Network 10 Captures Live Stories Everywhere with Dejero
A reporter and cameraman use EnGo to capture and submit video in Japan for the 2019 Rugby World Cup.
Network 10, one of five commercial free-to-air national television networks in Australia, operates stations in the major cities of Sydney, Melbourne, Brisbane, Adelaide and Perth. It also has affiliates extending the network out to the regions and reports from overseas, and needs an efficient, affordable means of capturing and delivering breaking news from the field to the main station.
In January 2019, Network 10 purchased a fleet of Dejero EnGo video transmitters and WayPoint receivers, which use cellular blending to optimise data transfers, through systems integrator Digistor. The network’s field reporters in New South Wales began using them to transmit camera feeds from news locations to their broadcast facility in Sydney. The staff find cellular blending is convenient and flexible when they need to deliver a continuous supply of content under variable conditions.
Live Remote Content
Network 10 business systems supervisor Rafael Oort said, “The Dejero equipment can be rapidly deployed and delivers broadcast quality video in HD and SD formats at very low latency, for either live or pre-recorded content. Our fleet of 20 Dejero transmitters supplements our DENG and SNG (satellite news gathering) resources and delivers more live content from the field domestically and internationally.”
Network 10’s video journalist Phoebe Bowden uses the EnGo from the UK.
Typically, the camera crews submit stories and footage from the field either live or using store-and-forward for ingest into 10’s system for editing. Store-and-forward is usually used in networks with intermittent connectivity, when clips are stored on the EnGo, verified and sent to the final destination later on, when conditions improve. Rafael said, “A single camera person can be deployed at short notice and be live from anywhere in the world. As a source of high-quality video at low bandwidths, Dejero makes us flexible and efficient,” Rafael said.
“For breaking news, it’s especially desirable to set up a live cross transmission between a reporter/journalist and a live news program as it is aired. When working with satellite, as we previously did, it has always been hard to predict and negotiate in advance exactly when we will need a time window for a breaking news live cross. The process became expensive and inefficient and we needed an alternative.”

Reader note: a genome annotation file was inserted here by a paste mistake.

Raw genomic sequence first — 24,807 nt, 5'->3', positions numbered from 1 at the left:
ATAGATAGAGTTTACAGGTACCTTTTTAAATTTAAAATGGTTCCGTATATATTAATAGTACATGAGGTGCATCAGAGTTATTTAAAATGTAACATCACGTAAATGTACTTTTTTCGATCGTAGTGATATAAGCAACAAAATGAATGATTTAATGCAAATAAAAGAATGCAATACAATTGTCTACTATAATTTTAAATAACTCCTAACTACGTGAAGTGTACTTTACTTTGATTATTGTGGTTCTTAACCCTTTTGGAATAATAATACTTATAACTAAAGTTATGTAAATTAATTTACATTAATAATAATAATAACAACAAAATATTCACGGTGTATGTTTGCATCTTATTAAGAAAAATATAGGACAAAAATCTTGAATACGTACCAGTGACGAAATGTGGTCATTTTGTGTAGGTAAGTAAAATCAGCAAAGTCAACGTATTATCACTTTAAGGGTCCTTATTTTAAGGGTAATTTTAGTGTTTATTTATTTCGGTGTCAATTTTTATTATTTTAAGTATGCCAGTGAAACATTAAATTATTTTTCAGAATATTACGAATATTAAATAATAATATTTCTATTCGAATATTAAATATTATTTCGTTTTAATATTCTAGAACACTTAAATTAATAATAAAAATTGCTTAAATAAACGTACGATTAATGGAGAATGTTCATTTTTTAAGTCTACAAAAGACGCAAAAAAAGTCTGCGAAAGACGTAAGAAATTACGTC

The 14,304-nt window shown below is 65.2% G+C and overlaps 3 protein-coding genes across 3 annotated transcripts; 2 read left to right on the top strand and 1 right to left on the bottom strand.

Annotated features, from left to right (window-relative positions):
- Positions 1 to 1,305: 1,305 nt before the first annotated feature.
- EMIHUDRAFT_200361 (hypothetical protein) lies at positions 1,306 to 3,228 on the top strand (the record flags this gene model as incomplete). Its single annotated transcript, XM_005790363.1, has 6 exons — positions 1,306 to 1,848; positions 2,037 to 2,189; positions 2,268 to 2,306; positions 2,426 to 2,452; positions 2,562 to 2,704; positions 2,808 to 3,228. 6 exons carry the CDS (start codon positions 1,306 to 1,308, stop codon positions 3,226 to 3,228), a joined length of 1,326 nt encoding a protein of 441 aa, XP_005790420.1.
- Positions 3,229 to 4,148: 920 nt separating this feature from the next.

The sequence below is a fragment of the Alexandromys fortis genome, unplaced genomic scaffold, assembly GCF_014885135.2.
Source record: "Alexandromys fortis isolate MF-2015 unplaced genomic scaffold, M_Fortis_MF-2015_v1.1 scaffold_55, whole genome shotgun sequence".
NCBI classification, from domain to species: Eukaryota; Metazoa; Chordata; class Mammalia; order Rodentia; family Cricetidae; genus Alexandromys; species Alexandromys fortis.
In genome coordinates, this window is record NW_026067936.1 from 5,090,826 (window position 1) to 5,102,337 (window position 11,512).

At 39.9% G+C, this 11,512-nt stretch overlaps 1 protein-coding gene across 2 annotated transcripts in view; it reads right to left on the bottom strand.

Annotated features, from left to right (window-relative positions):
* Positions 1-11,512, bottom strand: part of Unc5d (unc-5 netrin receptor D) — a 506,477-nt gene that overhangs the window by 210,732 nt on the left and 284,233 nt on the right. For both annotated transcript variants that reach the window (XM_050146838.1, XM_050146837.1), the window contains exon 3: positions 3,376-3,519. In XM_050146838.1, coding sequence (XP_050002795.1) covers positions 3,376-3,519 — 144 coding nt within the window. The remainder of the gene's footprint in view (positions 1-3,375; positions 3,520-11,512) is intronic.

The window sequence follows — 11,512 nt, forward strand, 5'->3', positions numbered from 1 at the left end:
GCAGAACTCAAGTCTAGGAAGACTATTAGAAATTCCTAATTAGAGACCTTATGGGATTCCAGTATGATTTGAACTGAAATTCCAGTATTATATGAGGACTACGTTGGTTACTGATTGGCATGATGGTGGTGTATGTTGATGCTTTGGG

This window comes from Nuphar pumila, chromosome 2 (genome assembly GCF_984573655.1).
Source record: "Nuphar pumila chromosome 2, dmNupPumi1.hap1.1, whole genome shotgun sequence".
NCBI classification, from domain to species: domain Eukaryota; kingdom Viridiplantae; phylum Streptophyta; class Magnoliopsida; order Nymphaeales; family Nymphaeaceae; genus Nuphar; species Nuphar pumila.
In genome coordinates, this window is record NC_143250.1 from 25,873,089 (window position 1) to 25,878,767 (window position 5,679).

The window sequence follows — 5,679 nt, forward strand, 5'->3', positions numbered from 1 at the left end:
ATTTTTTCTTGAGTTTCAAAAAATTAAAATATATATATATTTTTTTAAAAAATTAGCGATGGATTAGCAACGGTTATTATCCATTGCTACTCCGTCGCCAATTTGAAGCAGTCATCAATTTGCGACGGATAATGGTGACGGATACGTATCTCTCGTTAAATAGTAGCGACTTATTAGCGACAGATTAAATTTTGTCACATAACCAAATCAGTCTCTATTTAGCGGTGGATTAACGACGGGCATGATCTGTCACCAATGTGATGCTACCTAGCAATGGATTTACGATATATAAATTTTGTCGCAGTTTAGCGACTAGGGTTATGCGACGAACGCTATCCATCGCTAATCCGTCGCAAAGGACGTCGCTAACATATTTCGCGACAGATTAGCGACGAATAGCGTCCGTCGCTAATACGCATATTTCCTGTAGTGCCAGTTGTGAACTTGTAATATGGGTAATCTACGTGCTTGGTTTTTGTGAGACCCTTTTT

EnGo and WayPoint Upgrade
Since the original purchase, Dejero has upgraded the EnGo and WayPoint devices, which in turn led to a refresh of Network 10’s equipment. The EnGo transmitter now has global modems and field-user accessible SIMs for international reporters, and WayPoint receivers support SMPTE ST 2110 for IP infrastructure interoperability. Rafael’s team actually took the opportunity to assess some of Dejero’s competitors, but Dejero’s ability to handle poor cellular network conditions is an advantage.
EnGo aggregates several different network connections, including cellular and satellite, from multiple network providers to establish a ‘network of networks’. This composite network manages the fluctuating bandwidth, packet loss and latency differences of individual connections dynamically, in real-time, and intelligently chooses the optimal path to route IP packets to their destination. The result is greater reliability and expanded availability due to connection diversity, and higher bandwidth when and where it is needed.
Network 10's cameraman Mark Alexander uses the EnGo at the 2019 Rugby World Cup in Oita Stadium.
Dejero is also able to use HEVC compression and adaptive bitrate encoding, which automatically minimises visual artefacts in footage that goes live to air. This type of encoding adapts to levels of motion and complexity in content as it is captured, improving performance even in low bitrate scenarios.
Agility on Location
Rafael has used Dejero systems himself for some time, and noted changes in their performance over the past few years. “Camera crews are setting up live crosses from a backpack, and love the ability to be more agile on location without being tied to a long cable. Their picture quality has vastly improved, and we’re also gaining confidence in Dejero’s bonded techniques and entrusting more crosses to cellular in preference to satellite.”
EnGo has a compact XLR-based IFB (return A/V) connection, another one of its recent updates, to communicate with talent in the field while live or when they are ready to go live, which makes the live cross set-up much easier to manage from the perspective of staff in the master control room.
“The crews can power on, transmit and be live in a matter of seconds, anywhere in the world, without having to line up microwave links and SNGs. This functionality was particularly effective during the last Olympics where, because of the Dejero infrastructure, we were able to deploy multiple crews and submit all of our stories at minimal cost,” said Rafael. “Dejero supplied 24/7 support for our camera crews as well, which is also a must. Our crews are deployed internationally and need to be able to call for technical support at any time.” www.dejero.com